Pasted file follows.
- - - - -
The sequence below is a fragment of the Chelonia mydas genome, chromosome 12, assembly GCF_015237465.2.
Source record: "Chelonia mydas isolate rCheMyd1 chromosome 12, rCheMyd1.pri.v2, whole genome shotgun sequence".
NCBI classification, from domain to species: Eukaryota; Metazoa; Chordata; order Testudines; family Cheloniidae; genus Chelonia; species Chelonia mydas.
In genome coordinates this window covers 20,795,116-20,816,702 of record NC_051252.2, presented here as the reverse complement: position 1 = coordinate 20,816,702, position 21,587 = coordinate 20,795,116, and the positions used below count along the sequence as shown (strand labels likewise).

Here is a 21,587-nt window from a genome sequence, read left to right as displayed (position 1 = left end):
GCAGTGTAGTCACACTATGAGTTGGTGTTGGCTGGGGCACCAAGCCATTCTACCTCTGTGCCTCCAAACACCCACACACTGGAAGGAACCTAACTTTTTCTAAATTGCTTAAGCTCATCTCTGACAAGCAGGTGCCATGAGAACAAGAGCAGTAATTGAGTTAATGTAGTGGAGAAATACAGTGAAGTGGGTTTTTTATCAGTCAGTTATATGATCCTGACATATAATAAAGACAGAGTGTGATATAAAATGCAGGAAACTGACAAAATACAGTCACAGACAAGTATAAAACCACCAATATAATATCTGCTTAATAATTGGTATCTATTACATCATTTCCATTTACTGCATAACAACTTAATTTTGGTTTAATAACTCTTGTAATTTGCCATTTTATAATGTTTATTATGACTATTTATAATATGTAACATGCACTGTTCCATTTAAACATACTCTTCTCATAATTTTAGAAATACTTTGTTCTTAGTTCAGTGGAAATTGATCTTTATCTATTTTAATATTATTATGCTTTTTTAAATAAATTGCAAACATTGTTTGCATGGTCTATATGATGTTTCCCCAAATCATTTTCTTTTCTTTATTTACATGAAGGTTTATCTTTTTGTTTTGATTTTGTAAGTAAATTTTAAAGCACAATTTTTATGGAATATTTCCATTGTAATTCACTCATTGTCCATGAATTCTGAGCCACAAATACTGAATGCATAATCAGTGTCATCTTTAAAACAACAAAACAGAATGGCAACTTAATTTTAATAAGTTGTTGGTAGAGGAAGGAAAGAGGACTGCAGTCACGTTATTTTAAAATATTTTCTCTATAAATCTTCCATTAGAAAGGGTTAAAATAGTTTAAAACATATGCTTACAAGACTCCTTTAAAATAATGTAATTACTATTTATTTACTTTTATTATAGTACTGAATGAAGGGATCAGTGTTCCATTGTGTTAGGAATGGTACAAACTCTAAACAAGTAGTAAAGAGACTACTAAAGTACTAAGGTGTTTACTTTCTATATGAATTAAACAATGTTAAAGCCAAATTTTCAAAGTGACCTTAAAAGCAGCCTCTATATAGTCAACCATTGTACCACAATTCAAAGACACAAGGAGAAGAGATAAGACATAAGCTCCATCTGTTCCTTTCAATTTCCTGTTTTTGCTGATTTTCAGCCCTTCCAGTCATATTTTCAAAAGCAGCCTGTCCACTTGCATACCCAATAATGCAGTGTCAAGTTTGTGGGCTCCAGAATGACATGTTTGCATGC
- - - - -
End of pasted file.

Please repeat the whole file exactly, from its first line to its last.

The sequence below is a fragment of the Chelonia mydas genome, chromosome 12, assembly GCF_015237465.2.
Source record: "Chelonia mydas isolate rCheMyd1 chromosome 12, rCheMyd1.pri.v2, whole genome shotgun sequence".
NCBI classification, from domain to species: Eukaryota; Metazoa; Chordata; order Testudines; family Cheloniidae; genus Chelonia; species Chelonia mydas.
In genome coordinates this window covers 20,795,116-20,816,702 of record NC_051252.2, presented here as the reverse complement: position 1 = coordinate 20,816,702, position 21,587 = coordinate 20,795,116, and the positions used below count along the sequence as shown (strand labels likewise).

Here is a 21,587-nt window from a genome sequence, read left to right as displayed (position 1 = left end):
GCAGTGTAGTCACACTATGAGTTGGTGTTGGCTGGGGCACCAAGCCATTCTACCTCTGTGCCTCCAAACACCCACACACTGGAAGGAACCTAACTTTTTCTAAATTGCTTAAGCTCATCTCTGACAAGCAGGTGCCATGAGAACAAGAGCAGTAATTGAGTTAATGTAGTGGAGAAATACAGTGAAGTGGGTTTTTTATCAGTCAGTTATATGATCCTGACATATAATAAAGACAGAGTGTGATATAAAATGCAGGAAACTGACAAAATACAGTCACAGACAAGTATAAAACCACCAATATAATATCTGCTTAATAATTGGTATCTATTACATCATTTCCATTTACTGCATAACAACTTAATTTTGGTTTAATAACTCTTGTAATTTGCCATTTTATAATGTTTATTATGACTATTTATAATATGTAACATGCACTGTTCCATTTAAACATACTCTTCTCATAATTTTAGAAATACTTTGTTCTTAGTTCAGTGGAAATTGATCTTTATCTATTTTAATATTATTATGCTTTTTTAAATAAATTGCAAACATTGTTTGCATGGTCTATATGATGTTTCCCCAAATCATTTTCTTTTCTTTATTTACATGAAGGTTTATCTTTTTGTTTTGATTTTGTAAGTAAATTTTAAAGCACAATTTTTATGGAATATTTCCATTGTAATTCACTCATTGTCCATGAATTCTGAGCCACAAATACTGAATGCATAATCAGTGTCATCTTTAAAACAACAAAACAGAATGGCAACTTAATTTTAATAAGTTGTTGGTAGAGGAAGGAAAGAGGACTGCAGTCACGTTATTTTAAAATATTTTCTCTATAAATCTTCCATTAGAAAGGGTTAAAATAGTTTAAAACATATGCTTACAAGACTCCTTTAAAATAATGTAATTACTATTTATTTACTTTTATTATAGTACTGAATGAAGGGATCAGTGTTCCATTGTGTTAGGAATGGTACAAACTCTAAACAAGTAGTAAAGAGACTACTAAAGTACTAAGGTGTTTACTTTCTATATGAATTAAACAATGTTAAAGCCAAATTTTCAAAGTGACCTTAAAAGCAGCCTCTATATAGTCAACCATTGTACCACAATTCAAAGACACAAGGAGAAGAGATAAGACATAAGCTCCATCTGTTCCTTTCAATTTCCTGTTTTTGCTGATTTTCAGCCCTTCCAGTCATATTTTCAAAAGCAGCCTGTCCACTTGCATACCCAATAATGCAGTGTCAAGTTTGTGGGCTCCAGAATGACATGTTTGCATGC